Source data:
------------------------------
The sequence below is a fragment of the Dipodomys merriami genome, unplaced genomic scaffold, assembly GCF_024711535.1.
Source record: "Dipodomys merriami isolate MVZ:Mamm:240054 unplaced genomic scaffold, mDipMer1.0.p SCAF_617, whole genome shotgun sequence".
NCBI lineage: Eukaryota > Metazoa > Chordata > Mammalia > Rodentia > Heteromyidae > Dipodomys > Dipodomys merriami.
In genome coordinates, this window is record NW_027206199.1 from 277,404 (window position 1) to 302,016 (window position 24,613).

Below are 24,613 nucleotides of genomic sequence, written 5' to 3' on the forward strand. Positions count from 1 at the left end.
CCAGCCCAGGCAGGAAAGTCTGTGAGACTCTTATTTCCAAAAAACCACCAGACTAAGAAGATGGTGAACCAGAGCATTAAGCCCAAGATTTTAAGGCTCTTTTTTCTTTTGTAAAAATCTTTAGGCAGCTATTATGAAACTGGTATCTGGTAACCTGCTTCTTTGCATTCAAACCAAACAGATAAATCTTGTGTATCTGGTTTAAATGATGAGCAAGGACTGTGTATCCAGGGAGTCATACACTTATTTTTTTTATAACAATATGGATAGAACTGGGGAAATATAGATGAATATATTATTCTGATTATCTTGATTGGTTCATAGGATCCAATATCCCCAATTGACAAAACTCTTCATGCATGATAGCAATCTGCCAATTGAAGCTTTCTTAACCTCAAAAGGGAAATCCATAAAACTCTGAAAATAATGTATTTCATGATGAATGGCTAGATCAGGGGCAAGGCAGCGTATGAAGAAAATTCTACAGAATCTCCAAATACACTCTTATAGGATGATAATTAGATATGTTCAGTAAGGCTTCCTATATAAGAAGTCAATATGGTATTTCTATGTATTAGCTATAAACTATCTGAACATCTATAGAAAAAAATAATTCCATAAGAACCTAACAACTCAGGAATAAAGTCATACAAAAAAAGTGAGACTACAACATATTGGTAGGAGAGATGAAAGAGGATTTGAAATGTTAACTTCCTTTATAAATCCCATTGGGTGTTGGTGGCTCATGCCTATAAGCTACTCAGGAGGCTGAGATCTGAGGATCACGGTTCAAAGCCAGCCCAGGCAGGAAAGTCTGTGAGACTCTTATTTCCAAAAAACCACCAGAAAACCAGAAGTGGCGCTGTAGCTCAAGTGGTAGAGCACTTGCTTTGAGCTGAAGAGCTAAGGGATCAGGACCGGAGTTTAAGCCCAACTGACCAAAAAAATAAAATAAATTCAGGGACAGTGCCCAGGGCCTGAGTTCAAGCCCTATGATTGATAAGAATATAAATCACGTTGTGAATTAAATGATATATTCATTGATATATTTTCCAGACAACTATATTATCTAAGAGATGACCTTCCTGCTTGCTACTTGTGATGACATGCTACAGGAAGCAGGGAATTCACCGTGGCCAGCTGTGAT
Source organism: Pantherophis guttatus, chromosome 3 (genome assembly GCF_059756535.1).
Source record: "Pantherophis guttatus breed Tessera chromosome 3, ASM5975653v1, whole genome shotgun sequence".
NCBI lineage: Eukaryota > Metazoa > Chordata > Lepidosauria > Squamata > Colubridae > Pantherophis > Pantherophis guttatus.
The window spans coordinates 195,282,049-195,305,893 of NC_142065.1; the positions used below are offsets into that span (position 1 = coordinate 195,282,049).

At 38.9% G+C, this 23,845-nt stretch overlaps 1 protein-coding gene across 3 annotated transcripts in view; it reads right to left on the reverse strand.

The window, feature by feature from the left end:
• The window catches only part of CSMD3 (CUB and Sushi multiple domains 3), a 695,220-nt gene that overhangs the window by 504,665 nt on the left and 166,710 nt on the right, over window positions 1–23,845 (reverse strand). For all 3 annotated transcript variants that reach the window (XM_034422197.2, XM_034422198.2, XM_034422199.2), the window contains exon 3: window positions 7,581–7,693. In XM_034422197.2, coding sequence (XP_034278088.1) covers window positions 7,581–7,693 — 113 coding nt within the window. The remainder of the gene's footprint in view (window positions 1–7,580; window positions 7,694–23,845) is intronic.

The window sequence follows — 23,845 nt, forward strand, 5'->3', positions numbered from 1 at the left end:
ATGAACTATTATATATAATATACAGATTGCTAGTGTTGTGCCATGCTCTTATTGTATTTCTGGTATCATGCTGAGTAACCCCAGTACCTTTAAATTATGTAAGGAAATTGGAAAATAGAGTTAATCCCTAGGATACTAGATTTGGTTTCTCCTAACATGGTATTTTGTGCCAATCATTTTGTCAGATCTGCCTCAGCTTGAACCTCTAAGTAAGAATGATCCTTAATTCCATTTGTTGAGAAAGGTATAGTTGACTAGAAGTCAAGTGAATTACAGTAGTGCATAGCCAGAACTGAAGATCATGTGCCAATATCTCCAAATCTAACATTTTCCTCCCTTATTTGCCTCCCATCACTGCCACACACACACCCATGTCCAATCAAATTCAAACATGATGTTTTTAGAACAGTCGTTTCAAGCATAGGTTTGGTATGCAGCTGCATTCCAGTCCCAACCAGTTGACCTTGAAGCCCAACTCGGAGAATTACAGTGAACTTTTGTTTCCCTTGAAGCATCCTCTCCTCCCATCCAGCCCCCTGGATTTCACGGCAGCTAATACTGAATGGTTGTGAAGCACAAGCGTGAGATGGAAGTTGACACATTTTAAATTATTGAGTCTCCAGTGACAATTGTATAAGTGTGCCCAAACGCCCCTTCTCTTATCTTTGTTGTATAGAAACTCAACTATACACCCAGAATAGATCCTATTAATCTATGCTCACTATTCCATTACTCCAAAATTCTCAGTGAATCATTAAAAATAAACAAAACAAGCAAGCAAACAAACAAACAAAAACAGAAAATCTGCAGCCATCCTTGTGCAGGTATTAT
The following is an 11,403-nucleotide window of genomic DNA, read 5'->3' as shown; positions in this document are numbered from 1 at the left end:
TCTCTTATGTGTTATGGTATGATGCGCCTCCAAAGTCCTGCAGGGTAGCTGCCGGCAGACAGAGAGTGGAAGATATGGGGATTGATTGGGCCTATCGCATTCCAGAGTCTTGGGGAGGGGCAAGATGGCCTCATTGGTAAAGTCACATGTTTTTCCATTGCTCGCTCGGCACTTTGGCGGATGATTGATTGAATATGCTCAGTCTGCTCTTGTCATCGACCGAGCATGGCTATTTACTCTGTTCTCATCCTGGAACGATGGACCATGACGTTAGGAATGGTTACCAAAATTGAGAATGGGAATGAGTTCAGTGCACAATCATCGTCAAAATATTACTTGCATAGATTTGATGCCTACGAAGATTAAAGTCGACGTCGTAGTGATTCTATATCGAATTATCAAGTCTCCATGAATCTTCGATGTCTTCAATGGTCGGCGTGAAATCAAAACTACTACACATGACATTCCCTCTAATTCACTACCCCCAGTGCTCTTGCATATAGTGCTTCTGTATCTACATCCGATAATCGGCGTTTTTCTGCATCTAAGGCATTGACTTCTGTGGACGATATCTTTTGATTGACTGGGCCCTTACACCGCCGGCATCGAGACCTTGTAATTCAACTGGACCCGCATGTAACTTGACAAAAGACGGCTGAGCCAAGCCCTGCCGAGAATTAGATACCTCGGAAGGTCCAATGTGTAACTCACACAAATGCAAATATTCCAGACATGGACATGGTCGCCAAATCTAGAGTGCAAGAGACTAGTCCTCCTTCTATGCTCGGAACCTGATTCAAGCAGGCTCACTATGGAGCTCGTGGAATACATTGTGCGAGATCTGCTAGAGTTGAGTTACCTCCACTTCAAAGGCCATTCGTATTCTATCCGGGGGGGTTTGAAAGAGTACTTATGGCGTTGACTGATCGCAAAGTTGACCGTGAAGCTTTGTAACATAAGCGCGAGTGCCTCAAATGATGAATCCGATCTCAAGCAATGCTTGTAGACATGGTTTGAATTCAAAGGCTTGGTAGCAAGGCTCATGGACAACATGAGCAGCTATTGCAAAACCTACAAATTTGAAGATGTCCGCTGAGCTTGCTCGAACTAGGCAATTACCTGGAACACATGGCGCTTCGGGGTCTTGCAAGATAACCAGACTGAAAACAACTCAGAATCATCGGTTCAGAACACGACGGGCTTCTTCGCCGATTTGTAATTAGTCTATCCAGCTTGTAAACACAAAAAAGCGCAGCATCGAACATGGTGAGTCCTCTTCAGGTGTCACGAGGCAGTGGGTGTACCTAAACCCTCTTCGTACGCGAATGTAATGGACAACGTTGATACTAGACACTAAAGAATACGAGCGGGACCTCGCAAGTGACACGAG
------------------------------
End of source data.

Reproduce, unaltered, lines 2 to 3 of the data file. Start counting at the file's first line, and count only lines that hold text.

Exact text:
Source record: "Dipodomys merriami isolate MVZ:Mamm:240054 unplaced genomic scaffold, mDipMer1.0.p SCAF_617, whole genome shotgun sequence".
NCBI lineage: Eukaryota > Metazoa > Chordata > Mammalia > Rodentia > Heteromyidae > Dipodomys > Dipodomys merriami.